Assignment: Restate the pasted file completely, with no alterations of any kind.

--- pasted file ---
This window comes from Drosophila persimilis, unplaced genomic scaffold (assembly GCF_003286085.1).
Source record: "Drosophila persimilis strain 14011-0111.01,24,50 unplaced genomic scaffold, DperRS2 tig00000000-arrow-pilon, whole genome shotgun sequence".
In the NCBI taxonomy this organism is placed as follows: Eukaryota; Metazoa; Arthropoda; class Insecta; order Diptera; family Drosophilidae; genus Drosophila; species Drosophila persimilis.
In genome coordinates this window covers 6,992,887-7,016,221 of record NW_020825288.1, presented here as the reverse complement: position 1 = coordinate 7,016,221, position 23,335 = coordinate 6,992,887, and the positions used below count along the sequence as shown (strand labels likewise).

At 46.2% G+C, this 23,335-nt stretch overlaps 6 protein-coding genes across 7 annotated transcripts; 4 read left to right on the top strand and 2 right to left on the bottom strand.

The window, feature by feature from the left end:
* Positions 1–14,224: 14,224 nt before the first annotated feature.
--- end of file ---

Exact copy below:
This window comes from Drosophila persimilis, unplaced genomic scaffold (assembly GCF_003286085.1).
Source record: "Drosophila persimilis strain 14011-0111.01,24,50 unplaced genomic scaffold, DperRS2 tig00000000-arrow-pilon, whole genome shotgun sequence".
In the NCBI taxonomy this organism is placed as follows: Eukaryota; Metazoa; Arthropoda; class Insecta; order Diptera; family Drosophilidae; genus Drosophila; species Drosophila persimilis.
In genome coordinates this window covers 6,992,887-7,016,221 of record NW_020825288.1, presented here as the reverse complement: position 1 = coordinate 7,016,221, position 23,335 = coordinate 6,992,887, and the positions used below count along the sequence as shown (strand labels likewise).

At 46.2% G+C, this 23,335-nt stretch overlaps 6 protein-coding genes across 7 annotated transcripts; 4 read left to right on the top strand and 2 right to left on the bottom strand.

The window, feature by feature from the left end:
* Positions 1–14,224: 14,224 nt before the first annotated feature.